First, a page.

Technically, Momaday uses a variety of devices which place his memoir into the middle ground between fiction and history. He frequently employs novelistic techniques to re-create events and experiences of which he could not have been a part. He freely enters other people’s minds, an option closed to the traditional autobiographer, dramatizes encounters between ancestors who died long before Momaday was born or could possibly remember them, or presents an episode in his life through the eyes of an omniscient third-person narrator, as in the story of Uncle James. In using these devices, Momaday is concerned...

(This entire section contains 1059 words.)

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not with factual truth but rather with a subjective, emotional, personal truth.

Momaday’s reality, then, is not restricted to what he has experienced directly in his lifetime but subsumes his ancestral past and tribal mythology, a reality accessible to him by way of stories and names and brought to life through the power of his imagination. The following passage is crucial to an understanding of Momaday’s memoir:The past and future were simply the large contingencies of a given moment; they bore upon the present and gave it shape. One does not pass through time, but time enters upon him, in his place. . . . Notions of the past and future are essentially notions of the present. In the same way an idea of one’s ancestry and posterity is really an idea of the self.

Momaday’s descriptions of places and landscapes contain not only the palpable elements of which they consist but also the shadows of those who peopled them long before the beholder’s lifetime.

The portrayal of Pohd-lohk suggests that Momaday believes in a racial component capable of shaping his life. Momaday’s relation to Pohd-lohk is not a matter of blood but of a shared racial imagination. Momaday perceives himself, at least in part, as following the pattern of Pohd-lohk’s experience. Pohd-lohk had searched for his past in the Kiowa calendar history, a chronicle Momaday describes as “an instrument with which he could reckon his place in the world.” Momaday emulates him in this effort. Furthermore, Momaday claims that both his and Pohd-lohk’s lives have been propelled by a spiritual power particular to the tribe, “a force that had been set in motion at the Beginning.” Whereas Pohd-lohk examines the “yellow, brittle leaves” of his ledger for “the long swath of his coming to old age” (“swath” carrying the meaning of “footstep” or “trace”), Momaday searches for his tribal precursors in the land: “I invented history. In April’s thin white light, in the landscape of the Staked Plains, I looked for tracks among the tufts of coarse, brittle grass.” This parallel suggests not only the continuity of experience from one generation to the next, but also of the presence of the past in landscapes and language, in leaves of grass and the leaves of Pohd-lohk’s ledger and Momaday’s writings.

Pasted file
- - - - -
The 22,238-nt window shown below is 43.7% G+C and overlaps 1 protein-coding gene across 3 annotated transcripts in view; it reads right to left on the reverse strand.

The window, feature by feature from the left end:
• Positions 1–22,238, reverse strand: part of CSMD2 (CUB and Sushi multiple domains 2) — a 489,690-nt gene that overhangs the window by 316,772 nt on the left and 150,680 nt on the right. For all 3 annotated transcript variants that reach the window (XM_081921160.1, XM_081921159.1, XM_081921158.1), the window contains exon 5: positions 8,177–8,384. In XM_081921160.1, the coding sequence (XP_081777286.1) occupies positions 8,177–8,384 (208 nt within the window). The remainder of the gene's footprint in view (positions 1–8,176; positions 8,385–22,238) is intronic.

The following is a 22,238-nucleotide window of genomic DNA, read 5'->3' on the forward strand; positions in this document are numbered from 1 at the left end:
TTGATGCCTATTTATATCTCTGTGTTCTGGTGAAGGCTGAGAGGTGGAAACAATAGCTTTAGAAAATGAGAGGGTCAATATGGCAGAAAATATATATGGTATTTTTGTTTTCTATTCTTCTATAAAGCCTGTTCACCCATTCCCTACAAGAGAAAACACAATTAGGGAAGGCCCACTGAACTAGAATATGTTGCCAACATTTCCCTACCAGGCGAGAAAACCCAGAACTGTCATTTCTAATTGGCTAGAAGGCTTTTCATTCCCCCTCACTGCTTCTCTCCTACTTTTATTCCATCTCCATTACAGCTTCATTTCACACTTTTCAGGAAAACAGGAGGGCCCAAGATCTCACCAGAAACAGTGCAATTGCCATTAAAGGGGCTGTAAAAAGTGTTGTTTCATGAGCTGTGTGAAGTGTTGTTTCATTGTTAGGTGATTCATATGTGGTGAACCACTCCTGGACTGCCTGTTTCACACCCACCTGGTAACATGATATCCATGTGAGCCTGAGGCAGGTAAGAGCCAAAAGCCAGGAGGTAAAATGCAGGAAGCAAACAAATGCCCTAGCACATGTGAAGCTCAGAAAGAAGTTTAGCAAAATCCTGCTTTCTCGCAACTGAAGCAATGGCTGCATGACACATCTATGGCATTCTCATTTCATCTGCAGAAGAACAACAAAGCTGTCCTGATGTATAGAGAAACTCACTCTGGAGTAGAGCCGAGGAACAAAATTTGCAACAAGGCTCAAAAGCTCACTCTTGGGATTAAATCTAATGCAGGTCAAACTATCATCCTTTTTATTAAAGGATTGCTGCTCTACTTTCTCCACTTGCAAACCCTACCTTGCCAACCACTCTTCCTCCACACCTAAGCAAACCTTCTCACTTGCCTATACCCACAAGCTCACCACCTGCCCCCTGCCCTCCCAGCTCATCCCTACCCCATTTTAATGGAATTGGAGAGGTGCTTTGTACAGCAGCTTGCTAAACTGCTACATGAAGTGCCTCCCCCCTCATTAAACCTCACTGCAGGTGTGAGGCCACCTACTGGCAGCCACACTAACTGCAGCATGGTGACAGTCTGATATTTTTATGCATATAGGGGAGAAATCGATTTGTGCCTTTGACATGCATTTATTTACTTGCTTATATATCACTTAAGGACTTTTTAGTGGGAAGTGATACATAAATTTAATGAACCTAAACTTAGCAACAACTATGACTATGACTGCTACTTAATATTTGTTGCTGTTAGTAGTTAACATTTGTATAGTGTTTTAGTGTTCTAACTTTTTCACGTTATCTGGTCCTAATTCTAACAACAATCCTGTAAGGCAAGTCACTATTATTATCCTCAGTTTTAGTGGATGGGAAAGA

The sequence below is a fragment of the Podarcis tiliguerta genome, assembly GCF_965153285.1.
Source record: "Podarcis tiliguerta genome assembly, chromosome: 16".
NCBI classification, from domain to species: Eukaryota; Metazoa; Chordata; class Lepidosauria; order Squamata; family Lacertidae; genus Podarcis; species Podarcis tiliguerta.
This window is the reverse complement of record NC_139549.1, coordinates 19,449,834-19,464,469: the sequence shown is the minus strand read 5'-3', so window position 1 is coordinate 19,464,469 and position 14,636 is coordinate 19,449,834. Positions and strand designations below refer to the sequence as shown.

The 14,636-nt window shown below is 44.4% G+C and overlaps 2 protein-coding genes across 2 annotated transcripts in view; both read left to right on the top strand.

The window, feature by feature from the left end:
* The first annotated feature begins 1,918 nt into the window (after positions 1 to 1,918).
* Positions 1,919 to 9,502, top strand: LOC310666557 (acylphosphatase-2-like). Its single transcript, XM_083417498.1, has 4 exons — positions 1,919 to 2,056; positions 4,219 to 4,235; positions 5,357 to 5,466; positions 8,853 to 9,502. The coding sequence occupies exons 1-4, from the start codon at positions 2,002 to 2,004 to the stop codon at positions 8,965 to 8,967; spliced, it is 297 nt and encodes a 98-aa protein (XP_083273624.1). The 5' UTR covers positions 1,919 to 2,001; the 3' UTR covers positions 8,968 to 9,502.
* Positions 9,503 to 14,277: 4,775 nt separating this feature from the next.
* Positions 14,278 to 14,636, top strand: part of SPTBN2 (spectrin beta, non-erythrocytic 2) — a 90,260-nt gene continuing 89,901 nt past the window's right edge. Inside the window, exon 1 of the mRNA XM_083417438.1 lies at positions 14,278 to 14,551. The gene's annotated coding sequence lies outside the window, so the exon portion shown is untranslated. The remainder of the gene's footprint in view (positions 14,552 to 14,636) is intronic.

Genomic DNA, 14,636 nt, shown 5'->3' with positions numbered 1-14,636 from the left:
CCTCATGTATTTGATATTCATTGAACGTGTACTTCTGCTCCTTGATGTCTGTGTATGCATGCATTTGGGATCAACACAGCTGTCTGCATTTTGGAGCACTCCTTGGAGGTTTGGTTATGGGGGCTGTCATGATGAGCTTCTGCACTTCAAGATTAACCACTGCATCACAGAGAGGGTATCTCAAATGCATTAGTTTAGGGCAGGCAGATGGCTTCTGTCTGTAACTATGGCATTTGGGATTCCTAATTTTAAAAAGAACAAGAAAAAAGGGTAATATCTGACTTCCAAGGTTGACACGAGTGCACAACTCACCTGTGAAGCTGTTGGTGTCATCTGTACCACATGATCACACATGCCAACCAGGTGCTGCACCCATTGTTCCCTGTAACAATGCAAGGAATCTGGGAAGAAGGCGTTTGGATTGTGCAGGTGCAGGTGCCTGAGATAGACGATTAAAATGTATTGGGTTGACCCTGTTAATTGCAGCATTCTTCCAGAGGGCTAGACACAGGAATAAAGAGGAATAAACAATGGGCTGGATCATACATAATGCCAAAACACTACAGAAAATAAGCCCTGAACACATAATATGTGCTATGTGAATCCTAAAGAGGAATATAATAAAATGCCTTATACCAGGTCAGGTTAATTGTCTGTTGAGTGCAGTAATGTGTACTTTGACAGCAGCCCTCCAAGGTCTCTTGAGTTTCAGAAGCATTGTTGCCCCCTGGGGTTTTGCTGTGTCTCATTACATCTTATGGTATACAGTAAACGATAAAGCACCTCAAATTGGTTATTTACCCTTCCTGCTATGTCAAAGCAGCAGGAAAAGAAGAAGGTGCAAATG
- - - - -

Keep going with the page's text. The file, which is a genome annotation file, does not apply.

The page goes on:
Momaday’s symbolic and imaginative alignment with Pohd-lohk is one of many examples of his mythmaking in The Names. Once Momaday’s readers understand and accept that they live in a world made of stories, they will have transcended the immediate personal and cultural context of Momaday’s work and discovered that names are of equal significance in the shaping of their own lives.


Critical Context